Law Lets I.R.S. Seize Accounts on Suspicion, No Crime Required


By SHAILA DEWANOCT. 25, 2014

Photo

Carole Hinders at her modest, cash-only Mexican restaurant in Arnolds Park, Iowa. Last year tax agents seized her funds. Credit Angela Jimenez for The New York Times

ARNOLDS PARK, Iowa — For almost 40 years, Carole Hinders has dished out Mexican specialties at her modest cash-only restaurant. For just as long, she deposited the earnings at a small bank branch a block away — until last year, when two tax agents knocked on her door and informed her that they had seized her checking account, almost $33,000.

The Internal Revenue Service agents did not accuse Ms. Hinders of money laundering or cheating on her taxes — in fact, she has not been charged with any crime. Instead, the money was seized solely because she had deposited less than $10,000 at a time, which they viewed as an attempt to avoid triggering a required government report.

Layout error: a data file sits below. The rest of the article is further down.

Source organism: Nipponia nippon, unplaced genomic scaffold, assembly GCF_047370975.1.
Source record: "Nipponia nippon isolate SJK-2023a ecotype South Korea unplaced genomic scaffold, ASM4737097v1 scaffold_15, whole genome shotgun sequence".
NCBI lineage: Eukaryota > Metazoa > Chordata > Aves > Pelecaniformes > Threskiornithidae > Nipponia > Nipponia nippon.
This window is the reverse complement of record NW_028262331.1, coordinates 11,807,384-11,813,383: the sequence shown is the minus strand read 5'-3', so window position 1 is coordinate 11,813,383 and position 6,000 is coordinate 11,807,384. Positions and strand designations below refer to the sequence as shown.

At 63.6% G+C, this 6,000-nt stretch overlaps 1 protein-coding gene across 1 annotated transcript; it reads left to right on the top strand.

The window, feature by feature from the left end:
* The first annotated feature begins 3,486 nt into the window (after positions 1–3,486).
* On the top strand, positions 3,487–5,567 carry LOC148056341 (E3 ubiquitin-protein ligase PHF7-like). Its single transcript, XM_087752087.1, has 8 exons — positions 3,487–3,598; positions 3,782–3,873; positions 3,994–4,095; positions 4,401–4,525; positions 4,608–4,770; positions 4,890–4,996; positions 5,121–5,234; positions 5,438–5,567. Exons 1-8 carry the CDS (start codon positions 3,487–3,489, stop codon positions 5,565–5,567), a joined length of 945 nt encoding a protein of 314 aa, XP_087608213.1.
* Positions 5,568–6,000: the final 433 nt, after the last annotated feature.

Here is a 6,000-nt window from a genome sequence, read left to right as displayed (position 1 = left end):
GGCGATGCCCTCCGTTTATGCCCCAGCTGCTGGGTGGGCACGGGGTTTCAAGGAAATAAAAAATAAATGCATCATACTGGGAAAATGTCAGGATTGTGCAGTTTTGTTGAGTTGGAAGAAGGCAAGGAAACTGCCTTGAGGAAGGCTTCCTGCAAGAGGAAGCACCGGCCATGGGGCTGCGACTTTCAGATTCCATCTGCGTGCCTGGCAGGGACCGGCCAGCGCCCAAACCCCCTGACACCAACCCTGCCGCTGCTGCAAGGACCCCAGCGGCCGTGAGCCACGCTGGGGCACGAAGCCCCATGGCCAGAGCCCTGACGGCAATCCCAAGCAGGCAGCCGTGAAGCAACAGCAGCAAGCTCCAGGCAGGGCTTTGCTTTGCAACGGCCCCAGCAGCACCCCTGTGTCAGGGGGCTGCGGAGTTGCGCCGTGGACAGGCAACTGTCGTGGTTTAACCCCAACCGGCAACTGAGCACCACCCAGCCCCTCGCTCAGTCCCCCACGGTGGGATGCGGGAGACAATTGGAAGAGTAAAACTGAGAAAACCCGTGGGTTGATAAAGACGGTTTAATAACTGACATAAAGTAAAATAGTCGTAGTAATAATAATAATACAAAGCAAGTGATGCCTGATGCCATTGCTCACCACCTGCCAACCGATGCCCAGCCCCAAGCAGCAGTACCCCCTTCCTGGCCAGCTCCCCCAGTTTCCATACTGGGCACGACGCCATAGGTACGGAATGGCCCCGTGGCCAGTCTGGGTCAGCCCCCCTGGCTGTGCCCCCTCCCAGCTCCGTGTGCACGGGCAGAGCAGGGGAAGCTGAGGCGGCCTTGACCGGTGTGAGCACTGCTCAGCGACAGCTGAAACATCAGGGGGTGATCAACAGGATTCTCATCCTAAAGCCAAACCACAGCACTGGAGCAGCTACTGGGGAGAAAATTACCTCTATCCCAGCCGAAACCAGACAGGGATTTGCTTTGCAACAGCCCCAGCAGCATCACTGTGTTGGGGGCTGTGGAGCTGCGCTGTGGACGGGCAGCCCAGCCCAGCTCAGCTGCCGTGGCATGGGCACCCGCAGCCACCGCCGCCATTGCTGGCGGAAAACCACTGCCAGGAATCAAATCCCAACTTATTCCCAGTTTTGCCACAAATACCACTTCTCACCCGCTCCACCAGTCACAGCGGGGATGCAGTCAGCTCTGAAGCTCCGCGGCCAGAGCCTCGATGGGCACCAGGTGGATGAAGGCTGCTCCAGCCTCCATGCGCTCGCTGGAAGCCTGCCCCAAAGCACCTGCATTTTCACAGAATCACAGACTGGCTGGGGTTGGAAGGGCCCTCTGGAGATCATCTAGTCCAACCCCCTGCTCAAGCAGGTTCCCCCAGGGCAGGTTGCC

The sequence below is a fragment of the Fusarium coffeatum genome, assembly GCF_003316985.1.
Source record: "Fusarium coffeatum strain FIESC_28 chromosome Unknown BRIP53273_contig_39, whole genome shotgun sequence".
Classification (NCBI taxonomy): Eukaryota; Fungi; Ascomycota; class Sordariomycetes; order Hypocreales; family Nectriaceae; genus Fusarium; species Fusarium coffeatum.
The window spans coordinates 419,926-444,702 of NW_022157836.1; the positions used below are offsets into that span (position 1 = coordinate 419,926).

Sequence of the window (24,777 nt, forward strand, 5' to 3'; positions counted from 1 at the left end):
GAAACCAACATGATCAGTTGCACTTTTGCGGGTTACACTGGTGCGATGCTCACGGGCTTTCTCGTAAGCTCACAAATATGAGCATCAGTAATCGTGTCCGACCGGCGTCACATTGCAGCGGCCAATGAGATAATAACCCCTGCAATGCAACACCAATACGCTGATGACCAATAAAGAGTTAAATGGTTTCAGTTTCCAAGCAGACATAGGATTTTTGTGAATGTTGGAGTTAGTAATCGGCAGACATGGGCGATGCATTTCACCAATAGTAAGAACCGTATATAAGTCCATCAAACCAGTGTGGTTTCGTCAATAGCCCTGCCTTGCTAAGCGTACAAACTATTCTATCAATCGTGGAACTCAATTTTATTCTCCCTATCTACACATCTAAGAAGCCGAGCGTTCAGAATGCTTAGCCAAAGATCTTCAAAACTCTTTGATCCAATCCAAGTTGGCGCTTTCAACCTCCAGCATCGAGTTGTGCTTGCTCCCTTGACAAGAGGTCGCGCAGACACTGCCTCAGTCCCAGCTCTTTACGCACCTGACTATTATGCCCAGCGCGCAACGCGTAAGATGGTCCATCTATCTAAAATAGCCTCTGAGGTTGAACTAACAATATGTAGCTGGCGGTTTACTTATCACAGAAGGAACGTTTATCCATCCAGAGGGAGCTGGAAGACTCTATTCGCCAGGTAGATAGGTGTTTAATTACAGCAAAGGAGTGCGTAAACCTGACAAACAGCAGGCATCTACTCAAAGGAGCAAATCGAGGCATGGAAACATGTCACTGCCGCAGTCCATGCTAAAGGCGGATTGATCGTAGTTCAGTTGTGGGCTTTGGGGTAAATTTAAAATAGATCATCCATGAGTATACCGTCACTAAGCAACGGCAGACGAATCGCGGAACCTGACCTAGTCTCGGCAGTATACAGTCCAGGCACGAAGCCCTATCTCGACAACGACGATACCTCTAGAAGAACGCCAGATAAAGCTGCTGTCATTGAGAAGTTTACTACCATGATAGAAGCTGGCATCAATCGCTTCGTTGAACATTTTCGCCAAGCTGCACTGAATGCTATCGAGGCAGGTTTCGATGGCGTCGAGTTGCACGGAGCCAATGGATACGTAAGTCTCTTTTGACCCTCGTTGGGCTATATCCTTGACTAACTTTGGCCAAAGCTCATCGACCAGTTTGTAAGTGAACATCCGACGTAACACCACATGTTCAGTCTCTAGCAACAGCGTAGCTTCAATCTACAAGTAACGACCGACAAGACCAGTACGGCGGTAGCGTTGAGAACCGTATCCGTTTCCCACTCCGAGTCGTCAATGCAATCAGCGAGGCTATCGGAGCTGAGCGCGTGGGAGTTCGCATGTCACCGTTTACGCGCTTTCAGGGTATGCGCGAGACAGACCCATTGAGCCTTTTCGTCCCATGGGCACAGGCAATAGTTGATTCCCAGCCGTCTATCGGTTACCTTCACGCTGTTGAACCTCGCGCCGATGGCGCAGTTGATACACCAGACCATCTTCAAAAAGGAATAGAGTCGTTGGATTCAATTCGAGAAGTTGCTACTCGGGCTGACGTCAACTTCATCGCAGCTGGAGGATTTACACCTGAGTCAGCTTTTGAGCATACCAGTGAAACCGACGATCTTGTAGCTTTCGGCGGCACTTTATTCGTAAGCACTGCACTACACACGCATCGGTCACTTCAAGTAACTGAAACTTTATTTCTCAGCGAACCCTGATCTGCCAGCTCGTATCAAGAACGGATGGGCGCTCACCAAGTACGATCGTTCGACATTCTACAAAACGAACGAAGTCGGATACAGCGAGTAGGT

“How can this happen?” Ms. Hinders said in a recent interview. “Who takes your money before they prove that you’ve done anything wrong with it?”

The federal government does.

Using a law designed to catch drug traffickers, racketeers and terrorists by tracking their cash, the government has gone after run-of-the-mill business owners and wage earners without so much as an allegation that they have committed serious crimes. The government can take the money without ever filing a criminal complaint, and the owners are left to prove they are innocent. Many give up.

Read More: http://www.nytimes.com/2014/10/26/us/law-lets-irs-seize-accounts-on-suspicion-no-crime-required.html?_r=0#sthash.5wGElSzL.dpuf

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